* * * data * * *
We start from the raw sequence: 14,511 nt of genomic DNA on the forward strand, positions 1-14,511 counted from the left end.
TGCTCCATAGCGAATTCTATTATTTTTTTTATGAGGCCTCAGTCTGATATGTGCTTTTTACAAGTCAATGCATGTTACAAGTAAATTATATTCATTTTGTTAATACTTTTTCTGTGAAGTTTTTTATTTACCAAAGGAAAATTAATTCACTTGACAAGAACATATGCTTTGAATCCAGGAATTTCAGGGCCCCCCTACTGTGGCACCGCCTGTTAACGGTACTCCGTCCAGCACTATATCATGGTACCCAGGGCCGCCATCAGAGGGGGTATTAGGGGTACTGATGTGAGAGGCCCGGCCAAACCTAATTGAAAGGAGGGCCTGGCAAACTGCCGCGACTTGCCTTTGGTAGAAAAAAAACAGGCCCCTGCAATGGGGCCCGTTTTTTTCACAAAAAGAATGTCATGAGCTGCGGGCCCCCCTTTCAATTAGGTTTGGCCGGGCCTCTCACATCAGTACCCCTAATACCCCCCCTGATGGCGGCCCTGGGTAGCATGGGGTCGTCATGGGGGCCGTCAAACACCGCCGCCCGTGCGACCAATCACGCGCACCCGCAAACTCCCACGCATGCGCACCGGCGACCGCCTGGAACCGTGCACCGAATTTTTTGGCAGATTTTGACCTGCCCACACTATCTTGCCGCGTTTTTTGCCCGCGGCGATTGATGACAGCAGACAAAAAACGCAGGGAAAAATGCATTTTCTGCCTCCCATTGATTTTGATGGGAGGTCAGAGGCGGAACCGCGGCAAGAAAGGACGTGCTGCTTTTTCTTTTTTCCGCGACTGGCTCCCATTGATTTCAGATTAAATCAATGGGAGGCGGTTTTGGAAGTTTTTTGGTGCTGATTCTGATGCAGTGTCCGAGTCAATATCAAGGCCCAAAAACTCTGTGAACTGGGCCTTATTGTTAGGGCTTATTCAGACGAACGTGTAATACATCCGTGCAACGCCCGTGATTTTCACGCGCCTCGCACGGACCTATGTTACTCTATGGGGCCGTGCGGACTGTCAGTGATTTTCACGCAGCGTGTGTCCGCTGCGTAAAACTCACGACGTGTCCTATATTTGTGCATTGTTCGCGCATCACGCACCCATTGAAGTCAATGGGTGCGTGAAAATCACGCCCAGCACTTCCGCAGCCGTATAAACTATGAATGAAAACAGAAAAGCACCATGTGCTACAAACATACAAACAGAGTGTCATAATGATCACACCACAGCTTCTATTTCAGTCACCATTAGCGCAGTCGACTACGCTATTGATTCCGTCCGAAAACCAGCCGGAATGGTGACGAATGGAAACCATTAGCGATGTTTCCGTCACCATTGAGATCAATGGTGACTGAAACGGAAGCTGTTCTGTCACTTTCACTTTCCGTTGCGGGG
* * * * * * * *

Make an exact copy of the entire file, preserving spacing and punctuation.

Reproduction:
We start from the raw sequence: 14,511 nt of genomic DNA on the forward strand, positions 1-14,511 counted from the left end.
TGCTCCATAGCGAATTCTATTATTTTTTTTATGAGGCCTCAGTCTGATATGTGCTTTTTACAAGTCAATGCATGTTACAAGTAAATTATATTCATTTTGTTAATACTTTTTCTGTGAAGTTTTTTATTTACCAAAGGAAAATTAATTCACTTGACAAGAACATATGCTTTGAATCCAGGAATTTCAGGGCCCCCCTACTGTGGCACCGCCTGTTAACGGTACTCCGTCCAGCACTATATCATGGTACCCAGGGCCGCCATCAGAGGGGGTATTAGGGGTACTGATGTGAGAGGCCCGGCCAAACCTAATTGAAAGGAGGGCCTGGCAAACTGCCGCGACTTGCCTTTGGTAGAAAAAAAACAGGCCCCTGCAATGGGGCCCGTTTTTTTCACAAAAAGAATGTCATGAGCTGCGGGCCCCCCTTTCAATTAGGTTTGGCCGGGCCTCTCACATCAGTACCCCTAATACCCCCCCTGATGGCGGCCCTGGGTAGCATGGGGTCGTCATGGGGGCCGTCAAACACCGCCGCCCGTGCGACCAATCACGCGCACCCGCAAACTCCCACGCATGCGCACCGGCGACCGCCTGGAACCGTGCACCGAATTTTTTGGCAGATTTTGACCTGCCCACACTATCTTGCCGCGTTTTTTGCCCGCGGCGATTGATGACAGCAGACAAAAAACGCAGGGAAAAATGCATTTTCTGCCTCCCATTGATTTTGATGGGAGGTCAGAGGCGGAACCGCGGCAAGAAAGGACGTGCTGCTTTTTCTTTTTTCCGCGACTGGCTCCCATTGATTTCAGATTAAATCAATGGGAGGCGGTTTTGGAAGTTTTTTGGTGCTGATTCTGATGCAGTGTCCGAGTCAATATCAAGGCCCAAAAACTCTGTGAACTGGGCCTTATTGTTAGGGCTTATTCAGACGAACGTGTAATACATCCGTGCAACGCCCGTGATTTTCACGCGCCTCGCACGGACCTATGTTACTCTATGGGGCCGTGCGGACTGTCAGTGATTTTCACGCAGCGTGTGTCCGCTGCGTAAAACTCACGACGTGTCCTATATTTGTGCATTGTTCGCGCATCACGCACCCATTGAAGTCAATGGGTGCGTGAAAATCACGCCCAGCACTTCCGCAGCCGTATAAACTATGAATGAAAACAGAAAAGCACCATGTGCTACAAACATACAAACAGAGTGTCATAATGATCACACCACAGCTTCTATTTCAGTCACCATTAGCGCAGTCGACTACGCTATTGATTCCGTCCGAAAACCAGCCGGAATGGTGACGAATGGAAACCATTAGCGATGTTTCCGTCACCATTGAGATCAATGGTGACTGAAACGGAAGCTGTTCTGTCACTTTCACTTTCCGTTGCGGGG